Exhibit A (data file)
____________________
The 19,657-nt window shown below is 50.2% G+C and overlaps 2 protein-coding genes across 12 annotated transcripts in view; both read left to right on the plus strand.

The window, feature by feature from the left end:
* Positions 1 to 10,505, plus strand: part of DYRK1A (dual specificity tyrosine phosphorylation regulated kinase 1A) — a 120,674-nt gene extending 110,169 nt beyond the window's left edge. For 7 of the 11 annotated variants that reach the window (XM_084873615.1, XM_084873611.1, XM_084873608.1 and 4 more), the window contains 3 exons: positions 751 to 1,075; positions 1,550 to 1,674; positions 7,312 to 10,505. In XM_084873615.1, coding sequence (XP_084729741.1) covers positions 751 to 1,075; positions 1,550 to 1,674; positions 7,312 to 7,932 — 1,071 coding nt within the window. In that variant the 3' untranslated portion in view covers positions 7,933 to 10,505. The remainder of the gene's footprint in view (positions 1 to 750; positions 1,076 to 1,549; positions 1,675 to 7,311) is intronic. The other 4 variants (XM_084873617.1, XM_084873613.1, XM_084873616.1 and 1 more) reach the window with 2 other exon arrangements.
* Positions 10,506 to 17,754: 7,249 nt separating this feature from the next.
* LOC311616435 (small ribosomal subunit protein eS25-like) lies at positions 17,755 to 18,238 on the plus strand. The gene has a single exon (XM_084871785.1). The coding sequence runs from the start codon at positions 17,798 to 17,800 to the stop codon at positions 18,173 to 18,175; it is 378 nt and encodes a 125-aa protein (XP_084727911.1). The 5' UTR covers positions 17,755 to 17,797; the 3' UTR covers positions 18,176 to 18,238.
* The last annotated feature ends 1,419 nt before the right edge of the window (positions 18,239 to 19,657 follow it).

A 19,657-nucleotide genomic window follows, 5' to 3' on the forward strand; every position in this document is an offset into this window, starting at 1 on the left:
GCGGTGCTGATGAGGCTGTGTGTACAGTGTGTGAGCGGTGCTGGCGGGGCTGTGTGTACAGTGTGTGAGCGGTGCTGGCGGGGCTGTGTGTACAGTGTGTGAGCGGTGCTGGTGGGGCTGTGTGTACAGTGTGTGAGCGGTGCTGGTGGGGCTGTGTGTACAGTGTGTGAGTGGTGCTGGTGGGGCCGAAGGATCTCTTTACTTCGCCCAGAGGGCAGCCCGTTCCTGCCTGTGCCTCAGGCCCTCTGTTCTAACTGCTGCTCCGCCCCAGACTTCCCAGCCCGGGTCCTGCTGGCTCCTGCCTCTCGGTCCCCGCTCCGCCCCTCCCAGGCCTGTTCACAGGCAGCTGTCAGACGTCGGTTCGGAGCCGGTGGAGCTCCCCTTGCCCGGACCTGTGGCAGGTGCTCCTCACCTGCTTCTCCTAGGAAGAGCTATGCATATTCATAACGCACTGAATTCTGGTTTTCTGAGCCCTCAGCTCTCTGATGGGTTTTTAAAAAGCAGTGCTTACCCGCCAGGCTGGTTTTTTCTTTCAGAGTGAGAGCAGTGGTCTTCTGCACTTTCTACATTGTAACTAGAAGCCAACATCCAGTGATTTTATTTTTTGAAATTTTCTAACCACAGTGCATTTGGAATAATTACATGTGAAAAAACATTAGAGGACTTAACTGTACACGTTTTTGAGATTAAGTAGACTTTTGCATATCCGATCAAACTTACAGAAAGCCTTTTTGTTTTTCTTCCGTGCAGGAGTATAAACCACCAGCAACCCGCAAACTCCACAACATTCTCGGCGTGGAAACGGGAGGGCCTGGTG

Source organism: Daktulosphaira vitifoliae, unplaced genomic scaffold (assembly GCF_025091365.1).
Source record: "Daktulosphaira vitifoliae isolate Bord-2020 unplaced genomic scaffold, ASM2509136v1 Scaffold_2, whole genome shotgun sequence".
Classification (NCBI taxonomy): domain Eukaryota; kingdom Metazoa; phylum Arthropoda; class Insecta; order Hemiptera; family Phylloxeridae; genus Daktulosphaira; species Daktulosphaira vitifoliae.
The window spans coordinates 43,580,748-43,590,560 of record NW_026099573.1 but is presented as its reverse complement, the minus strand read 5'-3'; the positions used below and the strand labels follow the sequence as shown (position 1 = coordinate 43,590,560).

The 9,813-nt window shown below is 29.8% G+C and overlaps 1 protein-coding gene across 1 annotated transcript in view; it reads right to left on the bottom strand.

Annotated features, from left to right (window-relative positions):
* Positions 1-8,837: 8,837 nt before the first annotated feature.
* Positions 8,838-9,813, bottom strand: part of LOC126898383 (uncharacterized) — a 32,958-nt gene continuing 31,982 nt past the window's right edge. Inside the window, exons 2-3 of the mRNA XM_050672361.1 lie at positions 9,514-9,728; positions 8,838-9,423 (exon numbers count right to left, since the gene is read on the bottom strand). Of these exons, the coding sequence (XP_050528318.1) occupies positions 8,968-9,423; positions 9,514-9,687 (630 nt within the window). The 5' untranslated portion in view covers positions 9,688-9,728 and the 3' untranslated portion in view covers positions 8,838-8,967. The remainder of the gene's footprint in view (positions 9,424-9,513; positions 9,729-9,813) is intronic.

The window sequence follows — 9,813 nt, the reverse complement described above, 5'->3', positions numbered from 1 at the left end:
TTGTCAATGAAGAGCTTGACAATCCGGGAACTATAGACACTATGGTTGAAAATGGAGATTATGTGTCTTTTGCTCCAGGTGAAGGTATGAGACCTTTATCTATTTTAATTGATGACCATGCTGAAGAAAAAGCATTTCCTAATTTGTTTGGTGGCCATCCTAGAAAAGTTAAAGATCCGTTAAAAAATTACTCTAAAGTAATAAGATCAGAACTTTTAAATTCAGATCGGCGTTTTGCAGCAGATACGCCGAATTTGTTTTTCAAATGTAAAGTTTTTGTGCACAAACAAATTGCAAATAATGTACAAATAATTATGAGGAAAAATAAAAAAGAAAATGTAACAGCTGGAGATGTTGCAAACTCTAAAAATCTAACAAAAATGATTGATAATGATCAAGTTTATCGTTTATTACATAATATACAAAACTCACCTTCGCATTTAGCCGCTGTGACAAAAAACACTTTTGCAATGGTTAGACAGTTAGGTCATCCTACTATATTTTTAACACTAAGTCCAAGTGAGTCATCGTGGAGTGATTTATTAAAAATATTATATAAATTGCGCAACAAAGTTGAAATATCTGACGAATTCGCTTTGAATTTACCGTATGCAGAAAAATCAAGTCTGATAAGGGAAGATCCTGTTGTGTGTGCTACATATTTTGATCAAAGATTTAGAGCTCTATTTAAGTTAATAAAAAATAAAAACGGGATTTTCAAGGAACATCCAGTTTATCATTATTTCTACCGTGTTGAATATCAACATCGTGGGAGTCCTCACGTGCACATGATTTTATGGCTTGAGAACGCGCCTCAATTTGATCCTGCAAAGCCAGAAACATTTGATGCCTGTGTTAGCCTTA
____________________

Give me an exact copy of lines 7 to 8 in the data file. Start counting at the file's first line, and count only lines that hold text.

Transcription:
A 19,657-nucleotide genomic window follows, 5' to 3' on the forward strand; every position in this document is an offset into this window, starting at 1 on the left:
GCGGTGCTGATGAGGCTGTGTGTACAGTGTGTGAGCGGTGCTGGCGGGGCTGTGTGTACAGTGTGTGAGCGGTGCTGGCGGGGCTGTGTGTACAGTGTGTGAGCGGTGCTGGTGGGGCTGTGTGTACAGTGTGTGAGCGGTGCTGGTGGGGCTGTGTGTACAGTGTGTGAGTGGTGCTGGTGGGGCCGAAGGATCTCTTTACTTCGCCCAGAGGGCAGCCCGTTCCTGCCTGTGCCTCAGGCCCTCTGTTCTAACTGCTGCTCCGCCCCAGACTTCCCAGCCCGGGTCCTGCTGGCTCCTGCCTCTCGGTCCCCGCTCCGCCCCTCCCAGGCCTGTTCACAGGCAGCTGTCAGACGTCGGTTCGGAGCCGGTGGAGCTCCCCTTGCCCGGACCTGTGGCAGGTGCTCCTCACCTGCTTCTCCTAGGAAGAGCTATGCATATTCATAACGCACTGAATTCTGGTTTTCTGAGCCCTCAGCTCTCTGATGGGTTTTTAAAAAGCAGTGCTTACCCGCCAGGCTGGTTTTTTCTTTCAGAGTGAGAGCAGTGGTCTTCTGCACTTTCTACATTGTAACTAGAAGCCAACATCCAGTGATTTTATTTTTTGAAATTTTCTAACCACAGTGCATTTGGAATAATTACATGTGAAAAAACATTAGAGGACTTAACTGTACACGTTTTTGAGATTAAGTAGACTTTTGCATATCCGATCAAACTTACAGAAAGCCTTTTTGTTTTTCTTCCGTGCAGGAGTATAAACCACCAGCAACCCGCAAACTCCACAACATTCTCGGCGTGGAAACGGGAGGGCCTGGTG